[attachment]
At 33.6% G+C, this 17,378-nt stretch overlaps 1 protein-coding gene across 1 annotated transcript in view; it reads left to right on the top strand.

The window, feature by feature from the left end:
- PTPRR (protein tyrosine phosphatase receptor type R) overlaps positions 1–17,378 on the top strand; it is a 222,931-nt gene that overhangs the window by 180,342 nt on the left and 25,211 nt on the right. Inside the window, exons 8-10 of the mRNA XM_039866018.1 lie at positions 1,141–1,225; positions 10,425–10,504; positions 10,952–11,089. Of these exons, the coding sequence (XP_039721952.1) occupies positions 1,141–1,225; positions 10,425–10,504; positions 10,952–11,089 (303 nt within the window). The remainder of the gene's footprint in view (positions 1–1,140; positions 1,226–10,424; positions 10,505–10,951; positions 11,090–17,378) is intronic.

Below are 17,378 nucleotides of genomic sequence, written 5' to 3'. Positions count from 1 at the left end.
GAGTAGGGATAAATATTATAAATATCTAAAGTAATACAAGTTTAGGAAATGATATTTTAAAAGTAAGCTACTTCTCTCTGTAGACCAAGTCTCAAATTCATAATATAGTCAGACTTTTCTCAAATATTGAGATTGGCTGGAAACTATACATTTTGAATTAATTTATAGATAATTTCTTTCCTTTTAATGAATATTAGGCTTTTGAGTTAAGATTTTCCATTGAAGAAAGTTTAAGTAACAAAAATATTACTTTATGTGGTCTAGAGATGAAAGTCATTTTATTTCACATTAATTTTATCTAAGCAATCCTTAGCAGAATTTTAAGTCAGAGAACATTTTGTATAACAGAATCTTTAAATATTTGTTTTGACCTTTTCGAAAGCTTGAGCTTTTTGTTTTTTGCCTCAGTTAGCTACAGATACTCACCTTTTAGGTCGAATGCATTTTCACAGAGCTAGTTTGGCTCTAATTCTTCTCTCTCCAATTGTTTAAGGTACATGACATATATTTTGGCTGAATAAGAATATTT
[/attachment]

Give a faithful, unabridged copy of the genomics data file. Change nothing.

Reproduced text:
At 33.6% G+C, this 17,378-nt stretch overlaps 1 protein-coding gene across 1 annotated transcript in view; it reads left to right on the top strand.

The window, feature by feature from the left end:
- PTPRR (protein tyrosine phosphatase receptor type R) overlaps positions 1–17,378 on the top strand; it is a 222,931-nt gene that overhangs the window by 180,342 nt on the left and 25,211 nt on the right. Inside the window, exons 8-10 of the mRNA XM_039866018.1 lie at positions 1,141–1,225; positions 10,425–10,504; positions 10,952–11,089. Of these exons, the coding sequence (XP_039721952.1) occupies positions 1,141–1,225; positions 10,425–10,504; positions 10,952–11,089 (303 nt within the window). The remainder of the gene's footprint in view (positions 1–1,140; positions 1,226–10,424; positions 10,505–10,951; positions 11,090–17,378) is intronic.

Below are 17,378 nucleotides of genomic sequence, written 5' to 3'. Positions count from 1 at the left end.
GAGTAGGGATAAATATTATAAATATCTAAAGTAATACAAGTTTAGGAAATGATATTTTAAAAGTAAGCTACTTCTCTCTGTAGACCAAGTCTCAAATTCATAATATAGTCAGACTTTTCTCAAATATTGAGATTGGCTGGAAACTATACATTTTGAATTAATTTATAGATAATTTCTTTCCTTTTAATGAATATTAGGCTTTTGAGTTAAGATTTTCCATTGAAGAAAGTTTAAGTAACAAAAATATTACTTTATGTGGTCTAGAGATGAAAGTCATTTTATTTCACATTAATTTTATCTAAGCAATCCTTAGCAGAATTTTAAGTCAGAGAACATTTTGTATAACAGAATCTTTAAATATTTGTTTTGACCTTTTCGAAAGCTTGAGCTTTTTGTTTTTTGCCTCAGTTAGCTACAGATACTCACCTTTTAGGTCGAATGCATTTTCACAGAGCTAGTTTGGCTCTAATTCTTCTCTCTCCAATTGTTTAAGGTACATGACATATATTTTGGCTGAATAAGAATATTT